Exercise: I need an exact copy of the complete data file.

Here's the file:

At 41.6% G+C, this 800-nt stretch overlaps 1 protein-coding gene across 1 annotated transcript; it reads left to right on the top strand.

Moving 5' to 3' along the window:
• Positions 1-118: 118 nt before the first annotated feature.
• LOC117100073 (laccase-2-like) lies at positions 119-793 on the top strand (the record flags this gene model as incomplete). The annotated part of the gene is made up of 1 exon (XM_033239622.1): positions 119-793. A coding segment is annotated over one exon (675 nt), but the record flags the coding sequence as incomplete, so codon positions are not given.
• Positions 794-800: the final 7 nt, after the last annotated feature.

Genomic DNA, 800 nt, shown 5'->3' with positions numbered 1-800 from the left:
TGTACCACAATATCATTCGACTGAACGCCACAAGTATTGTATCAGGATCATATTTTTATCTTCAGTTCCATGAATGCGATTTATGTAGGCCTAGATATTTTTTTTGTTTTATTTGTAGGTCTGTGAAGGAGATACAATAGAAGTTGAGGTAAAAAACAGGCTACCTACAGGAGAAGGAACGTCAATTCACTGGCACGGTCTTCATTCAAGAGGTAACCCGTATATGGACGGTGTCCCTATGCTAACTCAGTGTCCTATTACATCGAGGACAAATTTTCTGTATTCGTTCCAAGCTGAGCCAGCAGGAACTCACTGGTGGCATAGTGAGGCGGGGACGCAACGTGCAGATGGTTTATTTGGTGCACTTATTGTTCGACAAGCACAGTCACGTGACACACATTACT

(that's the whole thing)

At 41.6% G+C, this 800-nt stretch overlaps 1 protein-coding gene across 1 annotated transcript; it reads left to right on the top strand.

Moving 5' to 3' along the window:
• Positions 1-118: 118 nt before the first annotated feature.
• LOC117100073 (laccase-2-like) lies at positions 119-793 on the top strand (the record flags this gene model as incomplete). The annotated part of the gene is made up of 1 exon (XM_033239622.1): positions 119-793. A coding segment is annotated over one exon (675 nt), but the record flags the coding sequence as incomplete, so codon positions are not given.
• Positions 794-800: the final 7 nt, after the last annotated feature.

Genomic DNA, 800 nt, shown 5'->3' with positions numbered 1-800 from the left:
TGTACCACAATATCATTCGACTGAACGCCACAAGTATTGTATCAGGATCATATTTTTATCTTCAGTTCCATGAATGCGATTTATGTAGGCCTAGATATTTTTTTTGTTTTATTTGTAGGTCTGTGAAGGAGATACAATAGAAGTTGAGGTAAAAAACAGGCTACCTACAGGAGAAGGAACGTCAATTCACTGGCACGGTCTTCATTCAAGAGGTAACCCGTATATGGACGGTGTCCCTATGCTAACTCAGTGTCCTATTACATCGAGGACAAATTTTCTGTATTCGTTCCAAGCTGAGCCAGCAGGAACTCACTGGTGGCATAGTGAGGCGGGGACGCAACGTGCAGATGGTTTATTTGGTGCACTTATTGTTCGACAAGCACAGTCACGTGACACACATTACT